NUCLEAR INSTALLATIONS ACT 1965 AND RADIOACTIVE CONTAMINATED LAND
In brief, the NIA governs the licensing and regulation of nuclear-licensed sites, which are regulated by the Health and Safety Executive’s Nuclear Installations Inspectorate (NII), and specifies the duties of the operator of the site. It implements the Paris Convention on third-party liability in the field of nuclear energy into UK legislation. The NIA, based on the Paris Convention, operates a strict liability regime, which governs liability for damage resulting from the use of radioactive materials on, or the transport of nuclear material from, a licensed site.
Section 7 of the NIA imposes a duty on the site licence-holder not to cause:
‘… injury to any person or damage to any property of any person other than the licensee, being injury or damage arising out of or resulting from the radioactive properties, or a combination of those and any toxic, explosive or other hazardous properties, of that nuclear matter; and no ionising radiations emitted during the period of the licensee’s responsibility… ’
This means that liability for such damage cannot be apportioned away from the site licence-holder to contractors or third parties through a contractual agreement, with sole responsibility lying with the site licence-holder. The NIA also makes provision for the payment of compensation for damage caused.
Conversely, the contaminated land regime focuses on the polluter by defining the ‘appropriate person’ responsible for remediation as those who ‘caused or knowingly permitted’ the contamination or if the polluter cannot be found, the responsibility shifts to the owner or occupier. This wide group of potentially liable persons directly conflicts with the strict channelling of liability for damage to human health to the site licensee as established under the Paris convention and the NIA.
The 2007 Regulations address this issue by excluding contaminated land which falls exclusively within a nuclear-licensed site. The operator of the site will therefore remain liable for the heads of damage as currently provided for under the NIA. Where the licence operator cannot be made liable, the liability for remediation will fall to the Secretary of State as the appropriate person.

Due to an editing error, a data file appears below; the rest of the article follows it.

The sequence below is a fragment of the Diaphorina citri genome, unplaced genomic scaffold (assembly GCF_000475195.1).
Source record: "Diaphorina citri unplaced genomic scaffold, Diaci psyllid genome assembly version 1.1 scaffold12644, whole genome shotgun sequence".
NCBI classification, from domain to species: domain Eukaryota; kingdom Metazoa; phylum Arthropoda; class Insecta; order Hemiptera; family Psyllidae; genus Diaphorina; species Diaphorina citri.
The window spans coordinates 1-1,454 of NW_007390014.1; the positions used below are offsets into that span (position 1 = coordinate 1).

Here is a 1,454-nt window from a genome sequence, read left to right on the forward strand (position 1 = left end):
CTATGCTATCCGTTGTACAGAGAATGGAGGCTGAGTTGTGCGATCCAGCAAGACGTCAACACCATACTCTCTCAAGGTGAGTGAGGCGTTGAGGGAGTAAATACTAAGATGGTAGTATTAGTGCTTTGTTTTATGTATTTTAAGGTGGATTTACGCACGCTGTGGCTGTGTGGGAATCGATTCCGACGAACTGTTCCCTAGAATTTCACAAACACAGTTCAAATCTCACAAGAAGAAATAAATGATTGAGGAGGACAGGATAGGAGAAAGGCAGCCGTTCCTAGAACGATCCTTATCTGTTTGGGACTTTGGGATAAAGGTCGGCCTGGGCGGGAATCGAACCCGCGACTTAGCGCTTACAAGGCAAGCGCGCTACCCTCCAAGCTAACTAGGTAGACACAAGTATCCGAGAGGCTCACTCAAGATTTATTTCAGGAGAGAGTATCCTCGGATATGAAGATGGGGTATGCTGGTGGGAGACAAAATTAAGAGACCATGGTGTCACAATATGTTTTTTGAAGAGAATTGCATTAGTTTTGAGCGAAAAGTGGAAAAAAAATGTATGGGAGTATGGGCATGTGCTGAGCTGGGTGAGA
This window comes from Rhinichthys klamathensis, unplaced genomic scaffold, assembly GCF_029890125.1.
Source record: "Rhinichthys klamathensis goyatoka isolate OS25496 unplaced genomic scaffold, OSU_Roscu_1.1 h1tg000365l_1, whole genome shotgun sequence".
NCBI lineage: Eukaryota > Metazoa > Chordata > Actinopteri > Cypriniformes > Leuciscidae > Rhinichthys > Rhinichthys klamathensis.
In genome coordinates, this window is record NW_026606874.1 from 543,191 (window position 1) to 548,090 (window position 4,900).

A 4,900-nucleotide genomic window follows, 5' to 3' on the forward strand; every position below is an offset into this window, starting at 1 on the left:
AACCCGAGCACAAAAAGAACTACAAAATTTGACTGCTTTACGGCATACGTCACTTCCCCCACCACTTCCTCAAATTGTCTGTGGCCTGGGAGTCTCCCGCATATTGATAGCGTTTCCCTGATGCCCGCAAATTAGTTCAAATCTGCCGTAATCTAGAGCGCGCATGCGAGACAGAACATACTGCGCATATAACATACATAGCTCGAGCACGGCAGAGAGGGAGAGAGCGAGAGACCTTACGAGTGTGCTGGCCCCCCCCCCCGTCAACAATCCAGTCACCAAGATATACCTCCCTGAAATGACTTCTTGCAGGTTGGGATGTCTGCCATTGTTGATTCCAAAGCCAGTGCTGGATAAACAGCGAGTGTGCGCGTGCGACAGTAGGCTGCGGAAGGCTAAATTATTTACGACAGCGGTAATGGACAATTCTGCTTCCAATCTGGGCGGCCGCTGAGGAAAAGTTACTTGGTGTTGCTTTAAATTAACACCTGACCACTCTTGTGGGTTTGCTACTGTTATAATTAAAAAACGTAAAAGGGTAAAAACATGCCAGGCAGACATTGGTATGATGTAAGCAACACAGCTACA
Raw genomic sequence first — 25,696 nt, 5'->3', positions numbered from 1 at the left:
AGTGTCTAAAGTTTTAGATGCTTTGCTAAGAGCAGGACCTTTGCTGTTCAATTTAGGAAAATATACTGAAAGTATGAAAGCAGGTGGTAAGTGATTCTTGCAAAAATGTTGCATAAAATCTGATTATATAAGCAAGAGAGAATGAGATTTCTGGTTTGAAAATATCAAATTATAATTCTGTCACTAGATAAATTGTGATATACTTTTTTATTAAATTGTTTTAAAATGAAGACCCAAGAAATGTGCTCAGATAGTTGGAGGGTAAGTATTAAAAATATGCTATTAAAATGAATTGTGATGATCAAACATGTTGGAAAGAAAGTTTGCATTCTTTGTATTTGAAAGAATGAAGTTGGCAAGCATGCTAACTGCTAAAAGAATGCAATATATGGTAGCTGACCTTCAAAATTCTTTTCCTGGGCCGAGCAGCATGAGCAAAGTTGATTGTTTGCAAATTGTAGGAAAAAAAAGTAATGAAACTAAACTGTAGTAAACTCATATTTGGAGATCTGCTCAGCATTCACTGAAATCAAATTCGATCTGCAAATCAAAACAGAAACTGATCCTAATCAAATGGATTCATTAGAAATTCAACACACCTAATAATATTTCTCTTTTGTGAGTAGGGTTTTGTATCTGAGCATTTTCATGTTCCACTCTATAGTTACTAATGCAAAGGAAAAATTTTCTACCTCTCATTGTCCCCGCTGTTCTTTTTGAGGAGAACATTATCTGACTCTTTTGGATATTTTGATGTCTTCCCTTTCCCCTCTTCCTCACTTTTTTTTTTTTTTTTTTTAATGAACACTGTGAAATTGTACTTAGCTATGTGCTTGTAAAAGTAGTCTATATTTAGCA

Furthermore, the Paris Convention requires the site licensee to ensure that sufficient financial protection is provided in order to cover its liability under the NIA. The site licensee’s liability is currently capped at £140m and is underwritten in compliance with the legislation by insurance. Any liability going beyond this amount is placed on the government. However, no identical provision exists in the contaminated land regime and the establishment of such a provision has proved difficult. The initial aim of the drafting was to introduce an insurance requirement for liabilities under the new Regulations to parallel the arrangements for insurance as required by the Paris Convention. However, it has not proved possible to secure commercial insurance or another form of financial guarantee from the current insurers before the enactment of the 2007 Regulations.
Even though this created a significant obstacle to reconciliation of the two regimes, the UK came under increasing pressure of infraction proceedings from the European Commission in relation to nonimplementation of the BSS Directive and could not further delay. Therefore, as a solution, albeit only for the time being, the 2007 Regulations place an obligation on the Secretary of State to be responsible for any contamination occurring off-site which arises from a nuclear occurrence on site and where the operator cannot be held liable under the NIA. It is felt that this leaves the option open to be addressed at a later date.
Therefore, this issue may be more appropriate to consider in line with the amendments to the Paris Convention introduced under the Amending Protocol which have yet to be implemented into UK law. These include extending the heads of damage and therefore operator liability, for example, to damage to the environment and remediation of such damage, economic loss and preventative measures. Again, the same issues of financial mechanisms to underwrite the operator’s liability for these extended heads of damage will need to be resolved.
Alongside the developments in international nuclear liability, trying to establish new rules on nuclearrelated environmental damage and liability separately from the nuclear liability regime was likely to be fraught with difficulty. The application of the new radioactive contaminated land regulations will be watched with interest, particularly in light of the future changes to be made to the NIA further extending liability for nuclear incidents.
By Cheryl Parkhouse, solicitor in the environment unit at Burges Salmon LLP.
For more information please visit www.burges-salmon.com.